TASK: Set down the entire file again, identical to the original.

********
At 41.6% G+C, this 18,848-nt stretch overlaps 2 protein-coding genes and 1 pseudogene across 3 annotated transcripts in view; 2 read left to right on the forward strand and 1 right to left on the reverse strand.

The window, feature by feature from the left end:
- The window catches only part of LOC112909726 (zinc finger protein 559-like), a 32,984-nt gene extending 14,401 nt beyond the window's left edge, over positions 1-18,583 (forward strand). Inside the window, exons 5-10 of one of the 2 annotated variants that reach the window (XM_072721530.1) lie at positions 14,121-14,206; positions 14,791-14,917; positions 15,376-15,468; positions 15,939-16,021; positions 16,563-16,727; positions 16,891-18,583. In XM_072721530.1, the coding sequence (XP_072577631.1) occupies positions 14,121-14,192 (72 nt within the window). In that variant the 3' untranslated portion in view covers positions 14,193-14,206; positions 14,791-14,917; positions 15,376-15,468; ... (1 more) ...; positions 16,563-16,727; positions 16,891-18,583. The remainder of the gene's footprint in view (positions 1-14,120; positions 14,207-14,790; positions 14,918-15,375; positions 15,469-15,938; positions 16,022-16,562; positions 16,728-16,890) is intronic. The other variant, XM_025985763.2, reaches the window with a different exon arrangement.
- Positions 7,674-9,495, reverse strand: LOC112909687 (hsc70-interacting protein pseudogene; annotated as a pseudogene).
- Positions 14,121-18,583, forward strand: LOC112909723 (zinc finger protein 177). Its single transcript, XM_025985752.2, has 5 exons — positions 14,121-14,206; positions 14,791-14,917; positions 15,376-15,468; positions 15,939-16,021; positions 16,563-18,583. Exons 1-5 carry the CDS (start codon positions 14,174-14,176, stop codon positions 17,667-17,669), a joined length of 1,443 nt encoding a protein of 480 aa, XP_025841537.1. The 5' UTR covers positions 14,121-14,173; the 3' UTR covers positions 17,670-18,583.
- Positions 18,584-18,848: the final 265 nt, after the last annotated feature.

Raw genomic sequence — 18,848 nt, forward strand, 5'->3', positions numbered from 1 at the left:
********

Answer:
At 41.6% G+C, this 18,848-nt stretch overlaps 2 protein-coding genes and 1 pseudogene across 3 annotated transcripts in view; 2 read left to right on the forward strand and 1 right to left on the reverse strand.

The window, feature by feature from the left end:
- The window catches only part of LOC112909726 (zinc finger protein 559-like), a 32,984-nt gene extending 14,401 nt beyond the window's left edge, over positions 1-18,583 (forward strand). Inside the window, exons 5-10 of one of the 2 annotated variants that reach the window (XM_072721530.1) lie at positions 14,121-14,206; positions 14,791-14,917; positions 15,376-15,468; positions 15,939-16,021; positions 16,563-16,727; positions 16,891-18,583. In XM_072721530.1, the coding sequence (XP_072577631.1) occupies positions 14,121-14,192 (72 nt within the window). In that variant the 3' untranslated portion in view covers positions 14,193-14,206; positions 14,791-14,917; positions 15,376-15,468; ... (1 more) ...; positions 16,563-16,727; positions 16,891-18,583. The remainder of the gene's footprint in view (positions 1-14,120; positions 14,207-14,790; positions 14,918-15,375; positions 15,469-15,938; positions 16,022-16,562; positions 16,728-16,890) is intronic. The other variant, XM_025985763.2, reaches the window with a different exon arrangement.
- Positions 7,674-9,495, reverse strand: LOC112909687 (hsc70-interacting protein pseudogene; annotated as a pseudogene).
- Positions 14,121-18,583, forward strand: LOC112909723 (zinc finger protein 177). Its single transcript, XM_025985752.2, has 5 exons — positions 14,121-14,206; positions 14,791-14,917; positions 15,376-15,468; positions 15,939-16,021; positions 16,563-18,583. Exons 1-5 carry the CDS (start codon positions 14,174-14,176, stop codon positions 17,667-17,669), a joined length of 1,443 nt encoding a protein of 480 aa, XP_025841537.1. The 5' UTR covers positions 14,121-14,173; the 3' UTR covers positions 17,670-18,583.
- Positions 18,584-18,848: the final 265 nt, after the last annotated feature.

Raw genomic sequence — 18,848 nt, forward strand, 5'->3', positions numbered from 1 at the left: